Islamabad: Foreign Minister Khawaja Asif while speaking to United States Institute of Peace clearly said that Pakistan don’t need material help from United States of America, we just need respect for what we have contributed in war against terrorism. The core issue between US and Pakistan’s relationship is lack of trust.
While addressing the USIP, he had said that Pakistan is hoping for peace in Afghanistan.
“Ensuring security in Afghanistan is critical for the South Asian region,” he remarked, adding “we will be the biggest beneficiary of peace in Afghanistan.”
“Burden of a 16-year-long war in Afghanistan has now passed to a new Afghanistan,” he said, adding “for Pakistan the timeline of managing the fallout of Afghanistan’s instability is 30 years and still counting. This is more than half of our life as an independent country.”
It is the responsibility of all parties to initiate a political process, he said, adding that Pakistan seeks “productive relations” with Afghanistan which include the elimination of safe havens in Afghanistan and border management.
Pakistan feels that US and Pakistan must actively work towards peace in South Asia, he added.
Thanking USIP for the invitation, he remarked that the current world is full of “chronic challenges” such as long wars, climate change, under development, global migration and, rising intolerance and extremism along with the global menace of terrorism, which claims hundreds of lives every year.
History places an onerous burden on our shoulders to produce a better tomorrow from the disarray of our current times.”
“I am honoured to represent a country that is overcoming challenges of disarray and wishes to build a partnership for a secure and prosperous future,” he said, adding that “terrorism is being rigorously battled” in the country.
“Lately, there has been a tendency to place Pakistan’s counterterrorism credentials under focus. The truth is that Pakistan is not just fighting but also winning against terrorism,” he pointed out.
“Four years ago, Pakistan had one the highest incidences of terrorism anywhere in the world. Pakistan responded to this tide of terrorism by building a strategic national consensus on a comprehensive counterterrorism strategy.”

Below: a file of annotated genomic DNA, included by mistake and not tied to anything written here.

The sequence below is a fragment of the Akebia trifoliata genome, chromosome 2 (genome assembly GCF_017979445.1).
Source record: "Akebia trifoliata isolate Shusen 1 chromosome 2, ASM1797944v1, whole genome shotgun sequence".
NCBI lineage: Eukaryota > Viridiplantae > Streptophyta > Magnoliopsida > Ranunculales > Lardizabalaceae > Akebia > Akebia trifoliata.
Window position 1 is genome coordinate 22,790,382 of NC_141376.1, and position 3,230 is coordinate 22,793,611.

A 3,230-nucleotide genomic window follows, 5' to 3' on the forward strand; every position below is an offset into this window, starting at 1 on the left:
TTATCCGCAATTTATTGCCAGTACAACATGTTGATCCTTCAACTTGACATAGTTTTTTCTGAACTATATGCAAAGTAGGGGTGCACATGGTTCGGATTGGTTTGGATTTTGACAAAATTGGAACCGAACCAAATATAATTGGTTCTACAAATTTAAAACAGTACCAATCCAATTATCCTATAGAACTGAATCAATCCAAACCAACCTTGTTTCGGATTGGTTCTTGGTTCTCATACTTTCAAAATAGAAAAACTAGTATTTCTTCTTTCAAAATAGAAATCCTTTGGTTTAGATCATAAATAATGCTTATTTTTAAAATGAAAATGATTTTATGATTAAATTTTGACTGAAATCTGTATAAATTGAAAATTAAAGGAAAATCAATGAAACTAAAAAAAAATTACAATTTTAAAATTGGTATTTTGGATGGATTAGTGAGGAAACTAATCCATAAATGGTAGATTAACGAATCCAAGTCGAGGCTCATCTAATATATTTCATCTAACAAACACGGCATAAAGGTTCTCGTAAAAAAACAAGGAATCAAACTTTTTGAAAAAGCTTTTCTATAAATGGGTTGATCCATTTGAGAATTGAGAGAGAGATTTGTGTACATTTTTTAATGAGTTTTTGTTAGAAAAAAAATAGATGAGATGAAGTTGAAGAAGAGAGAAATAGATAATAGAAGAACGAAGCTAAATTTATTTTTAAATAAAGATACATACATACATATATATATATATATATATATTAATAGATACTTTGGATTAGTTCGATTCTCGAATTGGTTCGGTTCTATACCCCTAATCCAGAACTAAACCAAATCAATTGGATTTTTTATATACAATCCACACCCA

He added, “our troops have bravely soldiered in terrain that has deceived visitors for centuries. What is often forgotten is that Pakistan has been conducting a series of major counter-terrorism operations for over a decade and has progressively secured all territory on its side of the border.”
Pakistan’s successes in the fight against terrorism have come at a staggering human and financial cost; adding that it has resulted in over 62,000 casualties, over $120 billion in economic costs over 16 years and with large-scale deployment of security personnel for counter-terrorism.
“From thousands of nameless Pakistanis to kids like the 17 years old Malala Yousufzai, the Nobel laureate and 15 years old Aitzaz Hassan, the school boy who died while protecting his class fellows – to the 22 years old Lt Arsalan Alam who was martyred last month by terrorists attacking from Afghanistan – we have a long list of heroes in every town,” the foreign minister said.
He also said that Pakistan requires a recognition, by both Pakistan and US, of each other’s sacrifices in the war against terrorism. “We will continue to work for peace and stability.”
Asif also spoke about the plight of people in Kashmir during his address. “Kashmiris have faced all forms and manifestations of state-sponsored terrorism.”
“The plight of Kashmiris in Indian occupied Kashmir cannot be ignored by the international community. As the time has passed the brutality of Indian security forces has increased and the civility of Indian occupation has diminished,” he said.
In the interest of peace, Pakistan can normalise relations with India, he remarked. However, “normalisation requires that India stops its support to terrorism in Pakistan and agrees to hold unconditional dialogue on all matters of mutual concern including the core issue of Jammu and Kashmir.”